Thursday, August 6, 2009

Crabby biker dude wants his pizza NOW!

After three years I think we've had just two or three grouches in the café who made a show of complaining about something (not counting the one or two regular local yocals who just seem to live to complain about life in general). Today there was some Bike Across Wisconsin thing going on and a lot of cyclists were coming through town. We had a group of nine come in, which was really two groups, one of three guys and one of six women, though they all came in at the same time. They ordered pizzas and paninis. The women sat in the back and the guys sat up front.

Now many of you know that we make artisan pizzas and other menu items that are not your average run-of-the-mill food items. These are things that we take some pride in and that are hopefully a cut above what you might find elsewhere. We also are a small operation, with a
small oven and small kitchen. Presently we can only bake four of these small pizzas at a time, but we work as efficiently as we can to get things done as quickly as possible. Most people understand that they're not going to get their food in 10 minutes (usually it takes around 20 minutes, but if we're real busy it might take 30 minutes or so...four at a time, remember).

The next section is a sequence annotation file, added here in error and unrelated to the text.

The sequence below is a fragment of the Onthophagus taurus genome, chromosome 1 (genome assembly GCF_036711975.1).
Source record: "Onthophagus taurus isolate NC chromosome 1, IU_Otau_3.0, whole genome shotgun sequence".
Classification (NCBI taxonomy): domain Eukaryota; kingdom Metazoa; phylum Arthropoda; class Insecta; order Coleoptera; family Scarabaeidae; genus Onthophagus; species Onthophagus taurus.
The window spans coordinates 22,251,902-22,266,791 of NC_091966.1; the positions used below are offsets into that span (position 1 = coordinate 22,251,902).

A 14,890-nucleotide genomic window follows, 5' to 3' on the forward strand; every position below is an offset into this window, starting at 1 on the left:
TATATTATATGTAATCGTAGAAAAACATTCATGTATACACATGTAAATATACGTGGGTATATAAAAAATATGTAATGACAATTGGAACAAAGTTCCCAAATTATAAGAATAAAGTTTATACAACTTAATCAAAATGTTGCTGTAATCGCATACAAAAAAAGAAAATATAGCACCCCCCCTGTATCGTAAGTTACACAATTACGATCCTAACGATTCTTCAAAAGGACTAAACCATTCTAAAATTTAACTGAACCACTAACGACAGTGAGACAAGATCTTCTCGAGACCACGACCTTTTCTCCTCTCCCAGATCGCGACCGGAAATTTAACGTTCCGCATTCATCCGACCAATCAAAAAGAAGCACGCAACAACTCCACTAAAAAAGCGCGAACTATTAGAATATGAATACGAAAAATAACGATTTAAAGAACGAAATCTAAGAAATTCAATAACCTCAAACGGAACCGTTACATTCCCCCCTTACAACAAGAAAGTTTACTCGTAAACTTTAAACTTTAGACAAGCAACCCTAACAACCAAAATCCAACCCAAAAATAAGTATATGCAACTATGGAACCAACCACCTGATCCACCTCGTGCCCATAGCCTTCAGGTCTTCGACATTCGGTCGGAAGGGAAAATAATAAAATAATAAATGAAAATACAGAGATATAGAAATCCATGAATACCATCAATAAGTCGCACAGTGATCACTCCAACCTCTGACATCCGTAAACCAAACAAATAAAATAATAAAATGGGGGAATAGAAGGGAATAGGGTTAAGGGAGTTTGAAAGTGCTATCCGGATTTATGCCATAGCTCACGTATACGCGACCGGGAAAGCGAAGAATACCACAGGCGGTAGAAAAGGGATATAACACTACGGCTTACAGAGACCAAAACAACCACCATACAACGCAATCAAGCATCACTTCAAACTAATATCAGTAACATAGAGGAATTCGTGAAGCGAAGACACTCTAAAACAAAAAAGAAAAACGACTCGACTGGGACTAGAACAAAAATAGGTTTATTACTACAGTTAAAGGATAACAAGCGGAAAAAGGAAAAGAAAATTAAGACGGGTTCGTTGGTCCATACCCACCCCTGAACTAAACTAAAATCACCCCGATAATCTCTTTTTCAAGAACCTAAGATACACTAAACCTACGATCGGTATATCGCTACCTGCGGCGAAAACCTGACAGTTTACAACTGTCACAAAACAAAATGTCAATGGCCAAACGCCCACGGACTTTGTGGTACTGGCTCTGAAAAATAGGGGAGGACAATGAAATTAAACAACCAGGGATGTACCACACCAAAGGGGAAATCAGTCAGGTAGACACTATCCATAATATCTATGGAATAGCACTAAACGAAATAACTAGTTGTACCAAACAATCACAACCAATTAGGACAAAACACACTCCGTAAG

Anyway, after about 20 minutes one of the guys up front started complaining a bit about the wait. He felt he'd been waiting "30 minutes already" and was upset that things were taking longer than he wanted. I explained to him just what I indicated above, that we're not Dominos Pizza, this isn't "fast food," but that their pizza would be done shortly and would be well worth the wait. He just sat there shaking his head and grumbling to his two buddies, who seemed a bit embarrassed by his behavior.Five minutes later he complained again, saying that they had been "waiting for 45 minutes" (it was actually around 25-30 minutes...I asked the gals in back what time they had all come in and they gave me the time, so I knew how long it really was). Again, I apologized to the guy and asked him "What can I do to make you happy?" He said "How about a refund! This is ridiculous!" Now I was a bit ticked. Having to wait 20 to 30 minutes for any pizza is no big deal, let alone an artisan pizza where everything is sliced and prepared fresh as it's being made, and this guy could see that Kim was working her ass off in the kitchen. Not cool.